As a language teacher, I am always confronted with the same question by almost all of my students: How can I learn vocabulary in English? The answer to this question depends on learners’ aims and needs. That is, if learners are studying for a nation-wide high stakes exam in which there are multiple-choice questions directly and/or indirectly testing vocabulary knowledge, the very first answer will be to memorize a list of frequently asked lexical items on the exam, practice it frequently using the traditional ways such as flash cards, notebooks, and try to read as much as you can. In this mode of study, the focus will be on recognition, ignoring pronunciation and contexts in which it can be used. However, when it comes to vocabulary acquisition for negotiation of meaning and communication, or in other words, production ability, everything seems to change, from methodology to activities to be implemented.
Yanguas (2012) focuses on enhancing fifty-eight third semester college Spanish Students’ L2 vocabulary acquisition through a within groups experimental design. The study uses Skype as a way of learner-to-learner interaction and investigates whether traditional face-to-face interaction and oral CMC (Computer Mediated Communication- audio and video) interaction will lead to differences in learners’ development of vocabulary knowledge. Furthermore, the article also explores participants’ perceptions of CMC modes. When we look at the materials used in the study, we see that the participants collaborated on jigsaw tasks to combine and use information to achieve their goals. This task is based on The Amazing Race, which is a reality television game show. As for assessment tasks, 16 target words were presented in the jigsaw task to check the participants’ development in recognition, production and listening abilities.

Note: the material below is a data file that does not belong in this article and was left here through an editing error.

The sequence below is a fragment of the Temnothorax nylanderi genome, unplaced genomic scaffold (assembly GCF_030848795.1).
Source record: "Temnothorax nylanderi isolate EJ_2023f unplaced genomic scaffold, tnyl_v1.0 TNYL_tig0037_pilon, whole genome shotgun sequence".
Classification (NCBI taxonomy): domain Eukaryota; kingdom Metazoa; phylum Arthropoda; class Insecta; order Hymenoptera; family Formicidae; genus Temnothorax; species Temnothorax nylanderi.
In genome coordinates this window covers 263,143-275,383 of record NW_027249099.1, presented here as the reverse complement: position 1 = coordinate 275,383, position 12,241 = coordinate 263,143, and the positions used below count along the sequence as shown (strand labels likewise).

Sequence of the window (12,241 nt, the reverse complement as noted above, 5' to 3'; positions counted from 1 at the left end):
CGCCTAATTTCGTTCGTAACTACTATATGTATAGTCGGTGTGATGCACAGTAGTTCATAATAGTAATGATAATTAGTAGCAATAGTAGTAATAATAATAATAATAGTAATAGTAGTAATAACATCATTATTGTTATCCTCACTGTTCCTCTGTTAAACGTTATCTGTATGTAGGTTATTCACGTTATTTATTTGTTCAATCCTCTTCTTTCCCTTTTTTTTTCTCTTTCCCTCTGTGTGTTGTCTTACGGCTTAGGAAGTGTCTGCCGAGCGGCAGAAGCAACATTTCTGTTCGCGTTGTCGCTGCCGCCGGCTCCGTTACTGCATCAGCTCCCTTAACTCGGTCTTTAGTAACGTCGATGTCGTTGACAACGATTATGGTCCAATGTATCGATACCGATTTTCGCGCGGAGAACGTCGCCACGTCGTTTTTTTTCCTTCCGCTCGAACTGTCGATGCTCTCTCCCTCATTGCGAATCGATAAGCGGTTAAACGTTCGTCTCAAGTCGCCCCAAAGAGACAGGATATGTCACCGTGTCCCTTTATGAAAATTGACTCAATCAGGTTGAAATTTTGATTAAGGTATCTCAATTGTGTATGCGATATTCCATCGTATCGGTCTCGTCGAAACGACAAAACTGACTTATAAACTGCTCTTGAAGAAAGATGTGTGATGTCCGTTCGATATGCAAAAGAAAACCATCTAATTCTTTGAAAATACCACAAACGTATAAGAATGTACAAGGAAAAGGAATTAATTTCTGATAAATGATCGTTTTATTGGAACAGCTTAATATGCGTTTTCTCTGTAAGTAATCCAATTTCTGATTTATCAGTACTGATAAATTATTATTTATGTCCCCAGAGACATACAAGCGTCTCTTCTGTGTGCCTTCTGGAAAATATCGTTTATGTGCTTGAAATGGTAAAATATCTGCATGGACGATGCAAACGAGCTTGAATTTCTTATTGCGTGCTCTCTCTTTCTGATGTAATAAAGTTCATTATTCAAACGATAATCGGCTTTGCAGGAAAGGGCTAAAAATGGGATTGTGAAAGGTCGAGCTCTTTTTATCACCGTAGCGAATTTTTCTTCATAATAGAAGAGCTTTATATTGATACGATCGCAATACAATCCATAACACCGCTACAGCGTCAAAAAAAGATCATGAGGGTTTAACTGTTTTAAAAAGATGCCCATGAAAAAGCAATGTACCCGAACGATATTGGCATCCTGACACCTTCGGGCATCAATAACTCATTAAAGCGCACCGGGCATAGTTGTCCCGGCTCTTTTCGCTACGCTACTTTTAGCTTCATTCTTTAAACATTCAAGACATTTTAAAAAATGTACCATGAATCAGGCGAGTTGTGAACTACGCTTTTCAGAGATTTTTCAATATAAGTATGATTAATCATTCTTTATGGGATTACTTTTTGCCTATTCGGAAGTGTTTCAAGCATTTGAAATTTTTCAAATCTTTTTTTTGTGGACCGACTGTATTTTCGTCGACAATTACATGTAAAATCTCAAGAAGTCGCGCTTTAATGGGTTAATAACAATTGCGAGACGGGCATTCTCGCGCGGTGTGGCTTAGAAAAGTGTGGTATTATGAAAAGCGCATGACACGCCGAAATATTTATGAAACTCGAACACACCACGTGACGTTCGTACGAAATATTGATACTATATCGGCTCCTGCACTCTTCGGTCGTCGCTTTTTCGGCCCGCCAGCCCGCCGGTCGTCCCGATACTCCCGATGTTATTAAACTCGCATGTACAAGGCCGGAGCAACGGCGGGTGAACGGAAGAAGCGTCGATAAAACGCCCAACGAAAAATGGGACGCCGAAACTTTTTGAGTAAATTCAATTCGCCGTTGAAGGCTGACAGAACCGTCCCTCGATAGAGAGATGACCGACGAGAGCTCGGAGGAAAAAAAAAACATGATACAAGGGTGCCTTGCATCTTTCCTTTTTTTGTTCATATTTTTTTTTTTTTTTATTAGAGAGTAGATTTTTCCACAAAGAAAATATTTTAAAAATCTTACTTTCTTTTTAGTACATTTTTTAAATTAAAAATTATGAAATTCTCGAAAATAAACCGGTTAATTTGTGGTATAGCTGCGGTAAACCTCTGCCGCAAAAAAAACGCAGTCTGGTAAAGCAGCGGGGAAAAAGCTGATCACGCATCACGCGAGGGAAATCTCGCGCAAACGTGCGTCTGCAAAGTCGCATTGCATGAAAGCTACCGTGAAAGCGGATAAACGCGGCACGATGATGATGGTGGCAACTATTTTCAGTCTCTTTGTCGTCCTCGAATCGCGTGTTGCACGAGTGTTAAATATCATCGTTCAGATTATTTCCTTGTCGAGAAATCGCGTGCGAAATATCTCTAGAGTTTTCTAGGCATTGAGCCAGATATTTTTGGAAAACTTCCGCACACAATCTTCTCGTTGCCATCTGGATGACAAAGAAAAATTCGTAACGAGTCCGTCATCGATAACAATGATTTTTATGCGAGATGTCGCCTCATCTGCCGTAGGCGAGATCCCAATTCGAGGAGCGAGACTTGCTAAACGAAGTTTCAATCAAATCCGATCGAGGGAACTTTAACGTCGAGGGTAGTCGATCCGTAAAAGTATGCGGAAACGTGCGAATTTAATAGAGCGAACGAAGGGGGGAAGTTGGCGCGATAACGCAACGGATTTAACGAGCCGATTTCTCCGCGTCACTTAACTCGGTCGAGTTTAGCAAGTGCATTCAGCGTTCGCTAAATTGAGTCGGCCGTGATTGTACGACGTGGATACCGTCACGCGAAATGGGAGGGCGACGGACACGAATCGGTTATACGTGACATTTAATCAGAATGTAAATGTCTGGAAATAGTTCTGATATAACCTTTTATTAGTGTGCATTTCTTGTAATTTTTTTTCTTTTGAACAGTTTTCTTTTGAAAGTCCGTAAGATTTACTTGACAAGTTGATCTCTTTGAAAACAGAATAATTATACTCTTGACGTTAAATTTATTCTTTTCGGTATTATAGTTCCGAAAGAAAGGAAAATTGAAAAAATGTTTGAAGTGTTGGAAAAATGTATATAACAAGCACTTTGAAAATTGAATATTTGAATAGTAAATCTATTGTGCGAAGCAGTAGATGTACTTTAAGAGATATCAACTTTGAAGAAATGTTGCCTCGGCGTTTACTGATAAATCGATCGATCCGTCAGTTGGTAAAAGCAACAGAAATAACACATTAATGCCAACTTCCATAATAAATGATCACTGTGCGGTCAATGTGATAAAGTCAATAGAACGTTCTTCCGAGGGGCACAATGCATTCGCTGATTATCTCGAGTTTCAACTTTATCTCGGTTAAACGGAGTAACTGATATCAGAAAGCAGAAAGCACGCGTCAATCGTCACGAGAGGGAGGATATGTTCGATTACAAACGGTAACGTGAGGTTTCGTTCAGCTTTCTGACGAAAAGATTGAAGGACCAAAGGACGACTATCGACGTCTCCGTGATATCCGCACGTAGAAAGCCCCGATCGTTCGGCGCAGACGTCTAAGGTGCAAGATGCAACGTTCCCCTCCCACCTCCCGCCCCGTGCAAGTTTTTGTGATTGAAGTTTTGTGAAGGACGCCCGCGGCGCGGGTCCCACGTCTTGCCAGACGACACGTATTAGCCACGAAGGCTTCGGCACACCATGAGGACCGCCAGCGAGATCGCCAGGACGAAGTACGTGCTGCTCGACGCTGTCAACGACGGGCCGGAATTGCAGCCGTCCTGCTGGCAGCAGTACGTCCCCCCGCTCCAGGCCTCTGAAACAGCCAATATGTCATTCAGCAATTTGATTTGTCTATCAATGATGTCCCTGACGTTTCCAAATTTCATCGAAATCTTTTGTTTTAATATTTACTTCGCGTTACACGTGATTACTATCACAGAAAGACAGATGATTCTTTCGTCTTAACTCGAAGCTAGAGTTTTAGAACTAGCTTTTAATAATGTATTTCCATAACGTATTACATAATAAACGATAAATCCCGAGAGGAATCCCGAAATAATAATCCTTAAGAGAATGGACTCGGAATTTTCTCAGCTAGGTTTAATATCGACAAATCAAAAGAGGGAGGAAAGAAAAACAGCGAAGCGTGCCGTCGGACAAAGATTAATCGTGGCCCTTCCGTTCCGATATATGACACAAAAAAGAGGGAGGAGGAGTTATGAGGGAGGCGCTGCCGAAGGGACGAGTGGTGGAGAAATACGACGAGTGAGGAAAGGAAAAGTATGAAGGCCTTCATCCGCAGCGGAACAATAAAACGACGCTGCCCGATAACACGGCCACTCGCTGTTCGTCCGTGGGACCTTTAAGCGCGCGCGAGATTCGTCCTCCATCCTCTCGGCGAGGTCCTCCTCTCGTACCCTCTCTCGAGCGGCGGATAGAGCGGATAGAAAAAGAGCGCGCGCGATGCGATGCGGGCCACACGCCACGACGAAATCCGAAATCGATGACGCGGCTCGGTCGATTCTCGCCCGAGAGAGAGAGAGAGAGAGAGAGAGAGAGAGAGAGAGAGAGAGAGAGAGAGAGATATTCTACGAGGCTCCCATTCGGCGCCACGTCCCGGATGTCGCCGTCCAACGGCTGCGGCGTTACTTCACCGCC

If briefly stated, Yanguas’ findings show that there are no statistically significant differences considering production and recognition abilities among the three groups: participants completing the tasks through video CMC (VidCMC), through audio CMC (AudCMC), and through face-to-face interaction in class. As the post-test which was conducted after two weeks indicate, all the groups were able to recognize the target words, with no significant difference. However, an interesting finding was found regarding aural comprehension development. The participants who interacted through audio CMC group outperformed the other two groups, which was accounted for the fact that they did not focus on visual cues. The results also showed that there were no significant differences among the groups in their development of production or written recognition, which I think need pivotal care. Considering the participants’ attitudes, most of the participants highly valued CMC modes and provided positive feedback.
The author, in the discussion and conclusion section, touches upon a very important issue by saying that
The results of this study seem to support the notion that receptive and productive learning processes are different and, as such, learners might need diverse treatments so that these abilities can be developed (p. 523).
I think this is the very point that we should focus on. In one way or another, through traditional methods and/or CMC modes, we, language teachers, seem to have achieved helping our language learners to develop their receptive or recognition ability. However, we seem to go back to initial stages when it comes to productive ability. Therefore, we should look for ways to enhance their productive skills through various methods and materials.
Yanguas, I. (2012). Task-based oral computer-mediated communication and L2 vocabulary acquisition. CALICO Journal, 29(3), 507-531.
I have provided some references on vocabulary development and CALL for those interested in.
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